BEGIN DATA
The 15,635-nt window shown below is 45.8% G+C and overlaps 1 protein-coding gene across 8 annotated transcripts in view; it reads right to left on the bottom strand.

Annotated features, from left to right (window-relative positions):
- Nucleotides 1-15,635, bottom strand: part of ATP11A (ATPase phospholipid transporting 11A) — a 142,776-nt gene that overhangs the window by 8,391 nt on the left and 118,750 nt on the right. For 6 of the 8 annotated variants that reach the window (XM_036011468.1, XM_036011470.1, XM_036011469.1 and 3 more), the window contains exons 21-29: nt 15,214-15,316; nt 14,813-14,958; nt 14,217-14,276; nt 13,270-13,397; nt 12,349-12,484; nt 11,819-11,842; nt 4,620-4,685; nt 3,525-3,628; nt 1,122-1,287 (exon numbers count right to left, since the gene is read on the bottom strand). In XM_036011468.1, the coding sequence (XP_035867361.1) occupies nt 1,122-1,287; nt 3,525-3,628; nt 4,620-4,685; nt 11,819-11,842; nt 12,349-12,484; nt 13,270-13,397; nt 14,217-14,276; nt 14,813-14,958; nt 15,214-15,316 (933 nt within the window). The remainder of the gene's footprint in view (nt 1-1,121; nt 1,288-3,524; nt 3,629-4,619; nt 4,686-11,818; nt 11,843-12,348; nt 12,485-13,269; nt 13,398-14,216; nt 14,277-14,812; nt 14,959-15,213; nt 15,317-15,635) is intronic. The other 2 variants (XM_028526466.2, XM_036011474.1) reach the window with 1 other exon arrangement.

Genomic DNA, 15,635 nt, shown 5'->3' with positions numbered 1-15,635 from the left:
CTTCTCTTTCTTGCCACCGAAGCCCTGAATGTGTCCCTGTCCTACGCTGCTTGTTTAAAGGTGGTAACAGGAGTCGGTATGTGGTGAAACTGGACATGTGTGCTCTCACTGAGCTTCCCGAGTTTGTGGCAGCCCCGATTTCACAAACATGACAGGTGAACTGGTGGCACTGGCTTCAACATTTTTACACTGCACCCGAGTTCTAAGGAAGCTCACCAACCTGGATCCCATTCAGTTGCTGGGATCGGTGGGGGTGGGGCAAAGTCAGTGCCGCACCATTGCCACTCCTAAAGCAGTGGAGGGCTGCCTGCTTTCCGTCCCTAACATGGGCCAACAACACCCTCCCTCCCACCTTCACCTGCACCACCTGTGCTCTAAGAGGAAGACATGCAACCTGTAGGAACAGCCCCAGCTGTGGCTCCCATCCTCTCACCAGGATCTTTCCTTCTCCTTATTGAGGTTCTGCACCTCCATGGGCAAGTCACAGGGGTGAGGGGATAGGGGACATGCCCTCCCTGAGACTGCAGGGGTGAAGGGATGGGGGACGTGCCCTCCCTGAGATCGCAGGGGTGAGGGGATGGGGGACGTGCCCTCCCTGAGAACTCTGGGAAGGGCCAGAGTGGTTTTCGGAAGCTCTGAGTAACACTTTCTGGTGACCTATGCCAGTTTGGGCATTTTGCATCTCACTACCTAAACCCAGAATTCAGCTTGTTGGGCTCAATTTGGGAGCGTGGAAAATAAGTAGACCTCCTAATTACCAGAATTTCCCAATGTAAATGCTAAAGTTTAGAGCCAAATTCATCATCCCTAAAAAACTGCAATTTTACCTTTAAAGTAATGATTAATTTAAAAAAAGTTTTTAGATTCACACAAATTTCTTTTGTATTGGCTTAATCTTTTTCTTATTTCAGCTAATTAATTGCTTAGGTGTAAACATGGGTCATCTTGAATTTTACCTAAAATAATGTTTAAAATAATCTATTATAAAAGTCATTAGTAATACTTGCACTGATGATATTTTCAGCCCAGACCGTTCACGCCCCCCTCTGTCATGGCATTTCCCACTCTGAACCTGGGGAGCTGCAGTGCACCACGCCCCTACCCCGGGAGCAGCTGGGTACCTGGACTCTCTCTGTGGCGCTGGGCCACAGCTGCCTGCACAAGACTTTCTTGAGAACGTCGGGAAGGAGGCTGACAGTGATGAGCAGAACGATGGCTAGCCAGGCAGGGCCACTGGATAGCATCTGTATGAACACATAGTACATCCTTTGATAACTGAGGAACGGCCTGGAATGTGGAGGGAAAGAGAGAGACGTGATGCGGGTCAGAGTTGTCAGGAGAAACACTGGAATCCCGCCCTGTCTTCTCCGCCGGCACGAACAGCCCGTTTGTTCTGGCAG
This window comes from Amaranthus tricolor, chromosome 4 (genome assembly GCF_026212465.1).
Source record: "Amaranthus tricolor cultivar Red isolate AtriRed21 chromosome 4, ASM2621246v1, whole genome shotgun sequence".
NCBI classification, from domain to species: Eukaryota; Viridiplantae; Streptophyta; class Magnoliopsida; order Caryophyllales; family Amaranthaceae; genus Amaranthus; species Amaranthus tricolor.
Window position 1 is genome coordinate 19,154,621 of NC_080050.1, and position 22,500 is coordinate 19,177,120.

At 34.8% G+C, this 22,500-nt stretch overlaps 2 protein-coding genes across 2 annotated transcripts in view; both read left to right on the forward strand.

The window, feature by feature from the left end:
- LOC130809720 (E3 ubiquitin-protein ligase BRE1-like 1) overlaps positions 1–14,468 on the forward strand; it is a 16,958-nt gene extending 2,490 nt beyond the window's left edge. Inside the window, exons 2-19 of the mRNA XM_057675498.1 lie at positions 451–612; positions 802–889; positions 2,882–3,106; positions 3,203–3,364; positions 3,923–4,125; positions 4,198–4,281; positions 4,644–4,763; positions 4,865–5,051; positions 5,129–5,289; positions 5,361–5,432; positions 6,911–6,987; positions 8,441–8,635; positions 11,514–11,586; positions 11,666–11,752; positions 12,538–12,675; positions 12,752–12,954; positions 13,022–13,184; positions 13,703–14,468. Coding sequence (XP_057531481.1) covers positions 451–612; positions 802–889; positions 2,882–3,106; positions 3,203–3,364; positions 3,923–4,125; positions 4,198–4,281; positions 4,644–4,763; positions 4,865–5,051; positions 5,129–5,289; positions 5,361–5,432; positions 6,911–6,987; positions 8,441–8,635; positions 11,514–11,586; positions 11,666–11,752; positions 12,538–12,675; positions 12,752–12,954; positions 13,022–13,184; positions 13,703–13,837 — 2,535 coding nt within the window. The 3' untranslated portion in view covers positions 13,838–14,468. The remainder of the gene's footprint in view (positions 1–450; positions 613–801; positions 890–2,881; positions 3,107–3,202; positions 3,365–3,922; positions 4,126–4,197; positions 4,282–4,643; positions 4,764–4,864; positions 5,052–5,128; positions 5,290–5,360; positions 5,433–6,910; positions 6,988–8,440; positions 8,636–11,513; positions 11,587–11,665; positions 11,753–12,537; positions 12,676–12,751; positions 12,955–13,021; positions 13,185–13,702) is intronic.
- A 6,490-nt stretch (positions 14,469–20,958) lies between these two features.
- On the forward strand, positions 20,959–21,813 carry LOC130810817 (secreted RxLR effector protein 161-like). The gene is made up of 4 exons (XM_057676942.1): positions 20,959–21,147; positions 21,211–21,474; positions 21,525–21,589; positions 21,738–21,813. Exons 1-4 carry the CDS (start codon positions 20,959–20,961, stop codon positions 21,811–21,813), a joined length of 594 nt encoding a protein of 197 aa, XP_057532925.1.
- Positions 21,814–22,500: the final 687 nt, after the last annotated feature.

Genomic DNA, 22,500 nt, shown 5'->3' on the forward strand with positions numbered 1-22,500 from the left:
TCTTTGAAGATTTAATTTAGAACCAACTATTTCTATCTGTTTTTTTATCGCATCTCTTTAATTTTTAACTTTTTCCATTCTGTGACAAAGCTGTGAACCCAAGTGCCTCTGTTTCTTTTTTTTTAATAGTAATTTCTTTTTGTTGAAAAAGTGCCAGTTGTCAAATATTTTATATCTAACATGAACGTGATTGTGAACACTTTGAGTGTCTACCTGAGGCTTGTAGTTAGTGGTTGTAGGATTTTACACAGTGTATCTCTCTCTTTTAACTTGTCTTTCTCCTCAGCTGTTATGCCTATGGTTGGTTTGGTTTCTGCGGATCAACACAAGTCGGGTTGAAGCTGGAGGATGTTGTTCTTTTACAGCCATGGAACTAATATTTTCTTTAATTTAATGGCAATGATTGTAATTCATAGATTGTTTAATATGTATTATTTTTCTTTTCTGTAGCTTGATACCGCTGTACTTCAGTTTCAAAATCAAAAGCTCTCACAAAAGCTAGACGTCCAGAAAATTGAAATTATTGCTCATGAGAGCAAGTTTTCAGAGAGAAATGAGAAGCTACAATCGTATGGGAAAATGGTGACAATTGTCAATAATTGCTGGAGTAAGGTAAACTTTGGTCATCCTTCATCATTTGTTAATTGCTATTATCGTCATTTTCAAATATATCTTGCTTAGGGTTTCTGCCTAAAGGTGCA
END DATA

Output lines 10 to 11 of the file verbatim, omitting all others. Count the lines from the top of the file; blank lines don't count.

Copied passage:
At 34.8% G+C, this 22,500-nt stretch overlaps 2 protein-coding genes across 2 annotated transcripts in view; both read left to right on the forward strand.

The window, feature by feature from the left end: